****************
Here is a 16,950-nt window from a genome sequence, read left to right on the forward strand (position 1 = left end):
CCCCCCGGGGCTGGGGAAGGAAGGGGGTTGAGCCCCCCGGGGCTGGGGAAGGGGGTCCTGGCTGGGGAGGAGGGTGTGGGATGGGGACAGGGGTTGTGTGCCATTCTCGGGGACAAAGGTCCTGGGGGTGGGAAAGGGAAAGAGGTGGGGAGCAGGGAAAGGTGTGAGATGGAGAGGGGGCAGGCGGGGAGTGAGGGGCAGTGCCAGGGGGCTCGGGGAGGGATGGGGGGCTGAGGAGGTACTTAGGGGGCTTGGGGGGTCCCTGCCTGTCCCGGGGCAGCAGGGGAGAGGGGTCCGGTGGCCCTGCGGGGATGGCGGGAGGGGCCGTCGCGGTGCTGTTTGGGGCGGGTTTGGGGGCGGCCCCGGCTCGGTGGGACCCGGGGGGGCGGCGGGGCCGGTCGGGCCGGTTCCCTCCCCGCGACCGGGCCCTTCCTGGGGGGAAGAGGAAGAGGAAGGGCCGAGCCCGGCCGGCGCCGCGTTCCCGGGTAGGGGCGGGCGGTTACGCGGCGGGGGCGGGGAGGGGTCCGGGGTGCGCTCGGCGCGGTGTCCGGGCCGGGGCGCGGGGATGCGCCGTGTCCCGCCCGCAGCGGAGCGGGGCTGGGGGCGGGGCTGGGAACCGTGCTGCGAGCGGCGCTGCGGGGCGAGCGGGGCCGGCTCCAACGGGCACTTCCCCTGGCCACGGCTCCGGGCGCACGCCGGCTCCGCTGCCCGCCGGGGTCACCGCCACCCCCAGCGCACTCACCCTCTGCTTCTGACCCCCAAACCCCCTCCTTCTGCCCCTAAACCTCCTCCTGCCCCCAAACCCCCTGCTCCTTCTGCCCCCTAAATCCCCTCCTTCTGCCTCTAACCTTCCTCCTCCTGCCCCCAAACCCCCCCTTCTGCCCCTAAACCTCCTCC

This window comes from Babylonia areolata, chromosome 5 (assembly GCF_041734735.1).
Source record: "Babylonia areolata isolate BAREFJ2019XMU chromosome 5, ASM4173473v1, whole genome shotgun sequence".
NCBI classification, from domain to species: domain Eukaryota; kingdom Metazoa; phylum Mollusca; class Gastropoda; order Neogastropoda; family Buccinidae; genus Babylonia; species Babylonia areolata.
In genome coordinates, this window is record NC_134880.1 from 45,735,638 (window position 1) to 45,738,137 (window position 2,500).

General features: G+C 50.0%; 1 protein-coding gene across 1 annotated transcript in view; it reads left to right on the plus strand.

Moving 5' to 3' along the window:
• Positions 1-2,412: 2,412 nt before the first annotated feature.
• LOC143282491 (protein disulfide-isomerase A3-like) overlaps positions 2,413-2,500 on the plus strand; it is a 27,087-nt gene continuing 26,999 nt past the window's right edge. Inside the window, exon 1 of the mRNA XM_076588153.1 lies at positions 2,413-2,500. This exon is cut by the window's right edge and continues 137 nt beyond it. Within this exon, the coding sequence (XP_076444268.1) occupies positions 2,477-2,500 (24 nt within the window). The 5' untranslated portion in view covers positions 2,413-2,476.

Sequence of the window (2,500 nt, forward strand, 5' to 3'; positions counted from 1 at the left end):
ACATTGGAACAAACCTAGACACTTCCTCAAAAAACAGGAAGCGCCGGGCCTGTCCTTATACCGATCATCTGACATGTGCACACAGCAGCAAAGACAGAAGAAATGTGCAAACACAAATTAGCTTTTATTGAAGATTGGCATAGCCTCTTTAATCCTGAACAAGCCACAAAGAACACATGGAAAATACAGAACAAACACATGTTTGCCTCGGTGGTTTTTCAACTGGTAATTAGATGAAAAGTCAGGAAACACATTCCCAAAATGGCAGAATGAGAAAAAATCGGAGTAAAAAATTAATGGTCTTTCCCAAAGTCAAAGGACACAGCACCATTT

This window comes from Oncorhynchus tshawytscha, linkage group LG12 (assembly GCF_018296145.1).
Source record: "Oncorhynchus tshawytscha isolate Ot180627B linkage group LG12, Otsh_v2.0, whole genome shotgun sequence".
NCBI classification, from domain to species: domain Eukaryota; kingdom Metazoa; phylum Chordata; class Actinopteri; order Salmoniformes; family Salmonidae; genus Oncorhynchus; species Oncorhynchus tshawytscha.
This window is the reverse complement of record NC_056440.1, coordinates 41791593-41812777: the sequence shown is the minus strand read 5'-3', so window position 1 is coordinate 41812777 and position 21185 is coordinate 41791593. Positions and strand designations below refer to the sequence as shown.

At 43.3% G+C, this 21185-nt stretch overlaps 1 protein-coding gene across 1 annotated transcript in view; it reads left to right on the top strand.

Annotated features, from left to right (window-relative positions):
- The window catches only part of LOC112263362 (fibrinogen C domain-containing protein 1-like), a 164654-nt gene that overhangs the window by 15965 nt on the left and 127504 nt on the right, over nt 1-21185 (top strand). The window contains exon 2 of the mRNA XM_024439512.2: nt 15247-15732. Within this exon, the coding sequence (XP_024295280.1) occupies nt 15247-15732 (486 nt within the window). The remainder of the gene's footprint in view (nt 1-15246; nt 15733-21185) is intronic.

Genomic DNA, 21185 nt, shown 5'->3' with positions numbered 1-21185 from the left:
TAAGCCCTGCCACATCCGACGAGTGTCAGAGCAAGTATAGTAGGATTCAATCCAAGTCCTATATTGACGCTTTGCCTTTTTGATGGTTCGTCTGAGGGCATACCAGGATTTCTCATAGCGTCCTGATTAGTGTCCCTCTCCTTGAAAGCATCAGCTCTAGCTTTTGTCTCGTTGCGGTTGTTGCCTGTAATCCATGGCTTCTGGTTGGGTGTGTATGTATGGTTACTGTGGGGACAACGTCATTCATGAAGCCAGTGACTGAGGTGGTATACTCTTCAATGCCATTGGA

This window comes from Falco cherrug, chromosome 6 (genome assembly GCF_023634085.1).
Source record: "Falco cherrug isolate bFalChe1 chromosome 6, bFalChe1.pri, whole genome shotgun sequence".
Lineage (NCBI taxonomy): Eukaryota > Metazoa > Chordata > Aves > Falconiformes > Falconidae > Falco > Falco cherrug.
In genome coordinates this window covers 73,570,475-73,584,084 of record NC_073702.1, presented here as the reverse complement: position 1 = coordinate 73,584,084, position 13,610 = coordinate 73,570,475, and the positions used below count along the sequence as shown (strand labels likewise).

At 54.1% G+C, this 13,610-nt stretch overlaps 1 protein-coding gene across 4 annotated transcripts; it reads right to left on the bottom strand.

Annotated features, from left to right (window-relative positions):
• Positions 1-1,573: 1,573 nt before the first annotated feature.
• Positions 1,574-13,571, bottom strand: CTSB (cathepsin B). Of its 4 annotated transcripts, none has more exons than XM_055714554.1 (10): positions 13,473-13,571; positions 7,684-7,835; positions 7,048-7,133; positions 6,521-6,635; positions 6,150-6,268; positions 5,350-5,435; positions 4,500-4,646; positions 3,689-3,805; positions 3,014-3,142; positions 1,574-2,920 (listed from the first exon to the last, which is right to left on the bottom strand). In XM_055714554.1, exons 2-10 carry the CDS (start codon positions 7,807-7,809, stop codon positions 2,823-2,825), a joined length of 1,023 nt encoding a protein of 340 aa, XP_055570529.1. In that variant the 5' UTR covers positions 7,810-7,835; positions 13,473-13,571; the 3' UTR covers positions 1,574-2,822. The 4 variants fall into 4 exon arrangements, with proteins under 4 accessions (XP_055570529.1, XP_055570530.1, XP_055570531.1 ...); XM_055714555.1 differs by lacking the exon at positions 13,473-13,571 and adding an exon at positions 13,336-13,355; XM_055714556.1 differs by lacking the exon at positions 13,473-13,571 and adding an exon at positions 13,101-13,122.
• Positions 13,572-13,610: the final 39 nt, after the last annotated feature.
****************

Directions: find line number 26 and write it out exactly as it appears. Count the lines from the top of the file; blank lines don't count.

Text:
At 54.1% G+C, this 13,610-nt stretch overlaps 1 protein-coding gene across 4 annotated transcripts; it reads right to left on the bottom strand.